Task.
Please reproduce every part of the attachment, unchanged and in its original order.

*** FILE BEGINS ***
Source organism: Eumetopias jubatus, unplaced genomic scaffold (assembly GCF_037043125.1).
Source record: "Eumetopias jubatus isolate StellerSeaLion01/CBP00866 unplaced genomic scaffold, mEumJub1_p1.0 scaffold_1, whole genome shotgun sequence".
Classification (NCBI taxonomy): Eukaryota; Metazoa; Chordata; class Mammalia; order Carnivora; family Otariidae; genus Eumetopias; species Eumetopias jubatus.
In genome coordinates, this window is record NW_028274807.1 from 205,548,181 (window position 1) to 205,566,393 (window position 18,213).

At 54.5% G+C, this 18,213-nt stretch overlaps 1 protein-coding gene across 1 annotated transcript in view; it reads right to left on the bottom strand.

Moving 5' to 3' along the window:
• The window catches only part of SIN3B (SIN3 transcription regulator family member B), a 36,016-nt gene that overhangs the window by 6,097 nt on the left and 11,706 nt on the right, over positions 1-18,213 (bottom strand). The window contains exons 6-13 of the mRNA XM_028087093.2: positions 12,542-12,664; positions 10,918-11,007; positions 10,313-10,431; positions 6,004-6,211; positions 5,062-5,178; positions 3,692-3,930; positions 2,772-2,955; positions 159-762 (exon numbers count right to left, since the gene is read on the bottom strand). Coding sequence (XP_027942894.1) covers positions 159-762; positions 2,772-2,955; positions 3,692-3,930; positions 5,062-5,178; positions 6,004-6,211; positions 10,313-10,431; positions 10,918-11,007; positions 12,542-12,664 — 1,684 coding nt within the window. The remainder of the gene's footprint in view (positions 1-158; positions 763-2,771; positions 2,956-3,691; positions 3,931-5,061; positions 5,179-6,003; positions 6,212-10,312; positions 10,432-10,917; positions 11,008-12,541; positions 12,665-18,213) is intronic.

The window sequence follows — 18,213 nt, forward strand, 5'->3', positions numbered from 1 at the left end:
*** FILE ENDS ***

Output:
Source organism: Eumetopias jubatus, unplaced genomic scaffold (assembly GCF_037043125.1).
Source record: "Eumetopias jubatus isolate StellerSeaLion01/CBP00866 unplaced genomic scaffold, mEumJub1_p1.0 scaffold_1, whole genome shotgun sequence".
Classification (NCBI taxonomy): Eukaryota; Metazoa; Chordata; class Mammalia; order Carnivora; family Otariidae; genus Eumetopias; species Eumetopias jubatus.
In genome coordinates, this window is record NW_028274807.1 from 205,548,181 (window position 1) to 205,566,393 (window position 18,213).

At 54.5% G+C, this 18,213-nt stretch overlaps 1 protein-coding gene across 1 annotated transcript in view; it reads right to left on the bottom strand.

Moving 5' to 3' along the window:
• The window catches only part of SIN3B (SIN3 transcription regulator family member B), a 36,016-nt gene that overhangs the window by 6,097 nt on the left and 11,706 nt on the right, over positions 1-18,213 (bottom strand). The window contains exons 6-13 of the mRNA XM_028087093.2: positions 12,542-12,664; positions 10,918-11,007; positions 10,313-10,431; positions 6,004-6,211; positions 5,062-5,178; positions 3,692-3,930; positions 2,772-2,955; positions 159-762 (exon numbers count right to left, since the gene is read on the bottom strand). Coding sequence (XP_027942894.1) covers positions 159-762; positions 2,772-2,955; positions 3,692-3,930; positions 5,062-5,178; positions 6,004-6,211; positions 10,313-10,431; positions 10,918-11,007; positions 12,542-12,664 — 1,684 coding nt within the window. The remainder of the gene's footprint in view (positions 1-158; positions 763-2,771; positions 2,956-3,691; positions 3,931-5,061; positions 5,179-6,003; positions 6,212-10,312; positions 10,432-10,917; positions 11,008-12,541; positions 12,665-18,213) is intronic.

The window sequence follows — 18,213 nt, forward strand, 5'->3', positions numbered from 1 at the left end: